Developing a successful master data management (MDM) strategy starts with identifying broken business processes that can be fixed with improved data management, according to analysts.
MDM tends to come across like an infrastructure project or middleware -- something that IT would sponsor, according to Dan Power, president of Hub Solution Designs Inc., an MDM consulting firm. But placing sponsorship with IT misses the point, he said.
The line of business needs to sponsor the project because it can identify the business value the data holds and how a single view of that data can affect the bottom line.
"IT should be involved, but it shouldn't drive this," Power said. "It's really a business paradigm -- changing the way the business thinks about data."
Getting started with an MDM project
Master data is all the data elements that are broadly used and shared across departmental boundaries. MDM is the discipline for ensuring the consistency of an organization's data, enabling a single view of product or customer data.
"For us, it is definitely not a piece of software," said Ted Friedman, vice president, distinguished analyst with Stamford, Conn.-based Gartner Inc. "It is a holistic discipline -- process, architecture and people."
In contrast, an ERP system isn't designed to master data -- it's designed to fulfill processes, according to Rob Karel, principal analyst with Cambridge, Mass.-based Forrester Research.
Also, different SAP applications have their own set of data models, and ways of managing customers, according to Ravi Shankar, senior director of product marketing for Siperian, an MDM software vendor. In turn, data warehouses are used more for reporting purposes, Shankar said.
Finding the people whose jobs are affected by the data is the best way to identify those broken processes and thus get started with an MDM project.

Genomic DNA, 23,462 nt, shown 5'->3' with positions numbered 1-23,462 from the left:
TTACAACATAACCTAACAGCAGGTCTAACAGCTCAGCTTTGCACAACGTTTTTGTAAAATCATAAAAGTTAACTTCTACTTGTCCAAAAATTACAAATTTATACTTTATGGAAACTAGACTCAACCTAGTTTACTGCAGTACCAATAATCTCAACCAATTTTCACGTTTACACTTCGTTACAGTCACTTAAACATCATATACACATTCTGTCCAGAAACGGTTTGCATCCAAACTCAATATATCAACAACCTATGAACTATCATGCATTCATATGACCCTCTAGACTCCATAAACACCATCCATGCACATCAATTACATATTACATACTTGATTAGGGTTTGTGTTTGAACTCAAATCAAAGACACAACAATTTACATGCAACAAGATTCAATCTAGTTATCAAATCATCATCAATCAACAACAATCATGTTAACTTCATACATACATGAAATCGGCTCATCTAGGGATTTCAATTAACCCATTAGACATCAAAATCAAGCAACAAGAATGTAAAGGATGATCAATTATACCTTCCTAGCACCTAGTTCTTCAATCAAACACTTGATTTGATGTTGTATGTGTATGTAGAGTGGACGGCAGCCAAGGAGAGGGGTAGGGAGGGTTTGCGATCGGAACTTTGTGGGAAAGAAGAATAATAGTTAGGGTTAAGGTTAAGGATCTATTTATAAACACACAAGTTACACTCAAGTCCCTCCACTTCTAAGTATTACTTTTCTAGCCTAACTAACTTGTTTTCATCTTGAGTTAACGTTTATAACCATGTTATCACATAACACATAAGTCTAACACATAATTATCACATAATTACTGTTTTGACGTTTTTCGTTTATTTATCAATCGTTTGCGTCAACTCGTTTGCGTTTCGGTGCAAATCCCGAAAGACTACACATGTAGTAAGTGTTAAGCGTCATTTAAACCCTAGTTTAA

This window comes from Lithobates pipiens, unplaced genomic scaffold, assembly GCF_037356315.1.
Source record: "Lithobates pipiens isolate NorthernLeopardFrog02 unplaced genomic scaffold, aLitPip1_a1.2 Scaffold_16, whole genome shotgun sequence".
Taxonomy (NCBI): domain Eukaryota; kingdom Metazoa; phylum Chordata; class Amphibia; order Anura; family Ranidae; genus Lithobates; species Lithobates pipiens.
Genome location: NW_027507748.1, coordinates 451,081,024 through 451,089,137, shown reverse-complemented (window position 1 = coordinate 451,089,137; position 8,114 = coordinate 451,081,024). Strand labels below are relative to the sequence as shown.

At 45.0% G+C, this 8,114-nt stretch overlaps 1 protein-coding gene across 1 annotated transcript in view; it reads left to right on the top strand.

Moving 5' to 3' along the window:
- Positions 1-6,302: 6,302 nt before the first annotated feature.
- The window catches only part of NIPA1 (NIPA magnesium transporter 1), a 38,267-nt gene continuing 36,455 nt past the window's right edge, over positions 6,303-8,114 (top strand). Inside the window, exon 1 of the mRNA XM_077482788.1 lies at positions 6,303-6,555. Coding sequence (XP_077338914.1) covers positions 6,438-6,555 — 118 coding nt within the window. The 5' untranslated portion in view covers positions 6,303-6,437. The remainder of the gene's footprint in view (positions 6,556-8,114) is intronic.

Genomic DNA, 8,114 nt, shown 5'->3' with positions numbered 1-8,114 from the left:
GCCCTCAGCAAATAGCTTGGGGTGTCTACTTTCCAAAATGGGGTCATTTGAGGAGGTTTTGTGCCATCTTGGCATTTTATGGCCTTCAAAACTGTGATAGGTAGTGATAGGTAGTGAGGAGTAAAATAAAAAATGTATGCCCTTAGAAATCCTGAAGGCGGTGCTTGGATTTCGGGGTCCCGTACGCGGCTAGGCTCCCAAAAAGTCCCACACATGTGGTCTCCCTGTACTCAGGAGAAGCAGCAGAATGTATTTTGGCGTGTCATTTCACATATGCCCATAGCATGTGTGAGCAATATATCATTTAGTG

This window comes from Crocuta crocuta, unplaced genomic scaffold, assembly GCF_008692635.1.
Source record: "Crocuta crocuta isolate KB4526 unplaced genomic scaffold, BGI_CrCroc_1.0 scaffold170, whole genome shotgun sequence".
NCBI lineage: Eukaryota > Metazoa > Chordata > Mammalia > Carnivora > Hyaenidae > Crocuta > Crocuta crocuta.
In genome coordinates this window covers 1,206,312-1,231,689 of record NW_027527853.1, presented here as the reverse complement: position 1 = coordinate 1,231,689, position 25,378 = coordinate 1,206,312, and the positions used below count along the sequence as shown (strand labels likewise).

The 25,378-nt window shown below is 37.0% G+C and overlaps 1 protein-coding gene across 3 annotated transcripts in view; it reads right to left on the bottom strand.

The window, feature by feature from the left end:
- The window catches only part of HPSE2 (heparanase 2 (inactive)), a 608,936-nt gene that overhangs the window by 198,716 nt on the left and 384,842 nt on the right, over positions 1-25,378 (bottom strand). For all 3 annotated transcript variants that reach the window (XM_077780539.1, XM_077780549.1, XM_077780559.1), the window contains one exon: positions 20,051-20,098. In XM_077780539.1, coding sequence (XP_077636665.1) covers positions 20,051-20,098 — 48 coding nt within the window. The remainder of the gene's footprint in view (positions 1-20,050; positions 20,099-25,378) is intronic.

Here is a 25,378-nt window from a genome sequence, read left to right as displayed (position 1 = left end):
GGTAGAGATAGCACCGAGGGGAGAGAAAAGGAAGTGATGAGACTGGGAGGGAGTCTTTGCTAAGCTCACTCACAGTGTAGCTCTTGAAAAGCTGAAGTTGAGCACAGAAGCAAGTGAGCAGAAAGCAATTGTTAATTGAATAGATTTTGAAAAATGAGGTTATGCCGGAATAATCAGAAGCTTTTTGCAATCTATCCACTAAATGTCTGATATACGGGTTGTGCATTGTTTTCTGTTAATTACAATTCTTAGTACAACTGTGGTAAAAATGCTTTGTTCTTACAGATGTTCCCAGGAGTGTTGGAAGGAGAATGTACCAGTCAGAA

"Find the business pain, and find out what their problems are, and what better, more accessible, more secure customer information and product information would do for them," Power said.
He added that organizations should start building the MDM business case with involvement from the three different levels of the organization -- the C-suite, the business owners (such as the vice president of marketing), and the line-of-business people.
Ideally, companies should try to recruit people who have a good balance of the process and data views, Friedman said. Those individuals should be high enough in the organization to have the ability to make changes, yet low enough to be intimately familiar with the problems that poor master data can cause in the organization, he added.
If the company has already invested in a data governance organization -- people from business and IT who represent the business needs and the technology that supports organizational data -- use those stewards to do the analysis, Karel said. Ask such questions as: What are the processes most in need of the data? What are the systems providing that data? Does assessment of the quality of that data improve consistency?